D.C. City Council member John A. Wilson (D-Ward 2) plans to propose today a freeze on assessments of residential property in the city, which have more than doubled in the last five years, allowing city leaders to effectively increase property tax burdens without voting politically unpopular tax rate increases.
Wilson, who is chairman of the council's Finance and Revenue Committee and has talked of running for mayor next year, said yesterday that his proposal would provide tax relief to many long-time Washington residents who are being forced to sell their homes because they no longer can afford to pay tax bills that in some cases exceed their mortgage payments.
The city's property tax revenues have risen steadily since 1977, despite council approval of two major reductions in the tax rate for homeowners and the adoption of first a $6,000 and later a $9,000 homestead exemption.
"The yearly increases in assessments have been such that, even with tax rate decreases, residential real property owners are paying ever larger real property tax bills," Wilson said. "Persons purchasing homes in the District today wonder how long they will be able to stay in them when assessments increase by more than 20 percent a year."
Wilson's plan drew criticism yesterday from Council Chairman Arrington Dixon, who also has talked of running for mayor next year, and from Philip Dearborn, Mayor Marion Barry's chief financial adviser.
Dixon said it would be a mistake to relieve the tax burden of homeowners by placing a ceiling on the value of residential property instead of reducing the tax rates. "The approach has to be to stabilize the tax burden citizens pay, and my hope is that rates will be used rather than capping the value," Dixon said.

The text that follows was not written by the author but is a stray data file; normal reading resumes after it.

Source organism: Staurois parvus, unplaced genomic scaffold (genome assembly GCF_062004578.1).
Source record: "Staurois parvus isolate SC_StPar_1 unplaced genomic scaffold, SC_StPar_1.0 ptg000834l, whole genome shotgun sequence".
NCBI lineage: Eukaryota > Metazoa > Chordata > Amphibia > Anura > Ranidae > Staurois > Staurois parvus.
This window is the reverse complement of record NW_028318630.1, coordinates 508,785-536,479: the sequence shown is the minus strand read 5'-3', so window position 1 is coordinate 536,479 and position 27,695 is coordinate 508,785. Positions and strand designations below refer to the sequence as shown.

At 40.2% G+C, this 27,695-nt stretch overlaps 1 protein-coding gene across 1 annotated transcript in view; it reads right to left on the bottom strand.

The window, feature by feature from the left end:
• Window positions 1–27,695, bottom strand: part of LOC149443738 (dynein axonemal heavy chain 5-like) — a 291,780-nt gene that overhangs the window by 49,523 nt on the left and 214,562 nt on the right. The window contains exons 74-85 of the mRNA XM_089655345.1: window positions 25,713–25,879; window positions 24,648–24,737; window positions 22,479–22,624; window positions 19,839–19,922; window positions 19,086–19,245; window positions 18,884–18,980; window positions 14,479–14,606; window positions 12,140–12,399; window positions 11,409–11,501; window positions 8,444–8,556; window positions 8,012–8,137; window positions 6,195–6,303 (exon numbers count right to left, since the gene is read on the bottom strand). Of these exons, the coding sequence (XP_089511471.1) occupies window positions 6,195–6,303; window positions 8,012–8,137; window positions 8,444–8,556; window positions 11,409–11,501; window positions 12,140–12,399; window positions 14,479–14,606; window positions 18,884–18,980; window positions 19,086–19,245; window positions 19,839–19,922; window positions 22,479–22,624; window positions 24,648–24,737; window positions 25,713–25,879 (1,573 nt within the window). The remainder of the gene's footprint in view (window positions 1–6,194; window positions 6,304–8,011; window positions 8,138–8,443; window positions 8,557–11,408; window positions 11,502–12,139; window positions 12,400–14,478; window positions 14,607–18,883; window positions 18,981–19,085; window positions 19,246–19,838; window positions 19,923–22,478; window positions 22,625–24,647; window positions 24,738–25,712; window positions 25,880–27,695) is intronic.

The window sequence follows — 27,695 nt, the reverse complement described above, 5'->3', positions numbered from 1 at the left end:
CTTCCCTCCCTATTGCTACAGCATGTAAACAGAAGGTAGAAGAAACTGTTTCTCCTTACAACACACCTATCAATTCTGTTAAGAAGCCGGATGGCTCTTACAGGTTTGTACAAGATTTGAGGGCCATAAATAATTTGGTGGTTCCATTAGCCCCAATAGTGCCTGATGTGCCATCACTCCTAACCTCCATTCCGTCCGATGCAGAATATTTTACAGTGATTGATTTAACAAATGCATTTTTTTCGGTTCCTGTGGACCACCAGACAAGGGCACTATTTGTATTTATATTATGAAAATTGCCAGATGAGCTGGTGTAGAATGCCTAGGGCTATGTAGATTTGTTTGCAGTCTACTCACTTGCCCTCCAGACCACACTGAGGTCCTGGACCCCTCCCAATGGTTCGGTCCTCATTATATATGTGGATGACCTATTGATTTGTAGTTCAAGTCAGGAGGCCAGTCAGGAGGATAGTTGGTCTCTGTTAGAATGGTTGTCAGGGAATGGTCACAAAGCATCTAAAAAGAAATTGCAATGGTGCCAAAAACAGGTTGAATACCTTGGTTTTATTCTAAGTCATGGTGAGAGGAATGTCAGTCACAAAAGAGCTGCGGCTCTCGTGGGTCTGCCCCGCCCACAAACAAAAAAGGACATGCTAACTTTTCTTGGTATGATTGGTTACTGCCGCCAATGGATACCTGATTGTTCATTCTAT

Dearborn said Wilson's proposed freeze would cause major inequities among some owners whose property might be valued at about the same amount at the time assessments were frozen but later had sharp disparities in value -- but identical tax bills -- because one property value was increasing at the time of the freeze while the other was in decline.
"It's not fair to send the same tax bills to people with varying values of property," he said.
Dearborn said the city would be better advised to reinstitute a tax indexing law, which the mayor and city council discarded two years ago, to prevent property taxes from rising at a faster rate than the rate of inflation.
The city currently levies a tax of $1.22 per $100 of assessed value for owner-occupied residential property; $1.54 per $100 for rental property and $2.13 per $100 for commercial units.
Under Wilson's proposal, which he intends to introduce as a City Council bill today, the assessed value of residential property containing no more than five residential units would be frozen at the current 1982 tax year levels, including the $9,000 homestead exemption for owner-occupied property.
Residential property that is subsequently sold would be reassessed to reflect the sale price.
About 82,000 of the nearly 158,000 taxable properties in the city would be affected by the freeze. The only way the real property tax on these properties could be increased would be if the mayor and the City Council agreed to increase the tax rates.
The proposed freeze would not apply to large apartment buildings or to commercial property, which would continue to be assessed annually at their fair market value.
The average single family home assessed at $72,400 for tax year 1981 was reassessed at $85,900 in 1982, with the taxes on that property increasing by $164, from $773 to $938.
Under the current system, the owner of such a home could expect the property to be assessed by another 20 percent and the tax bill to rise by an additional $209 in 1983, Wilson said. However, under Wilson's plan, the owner of that property would pay no additional taxes in 1983 unless the tax rate was raised.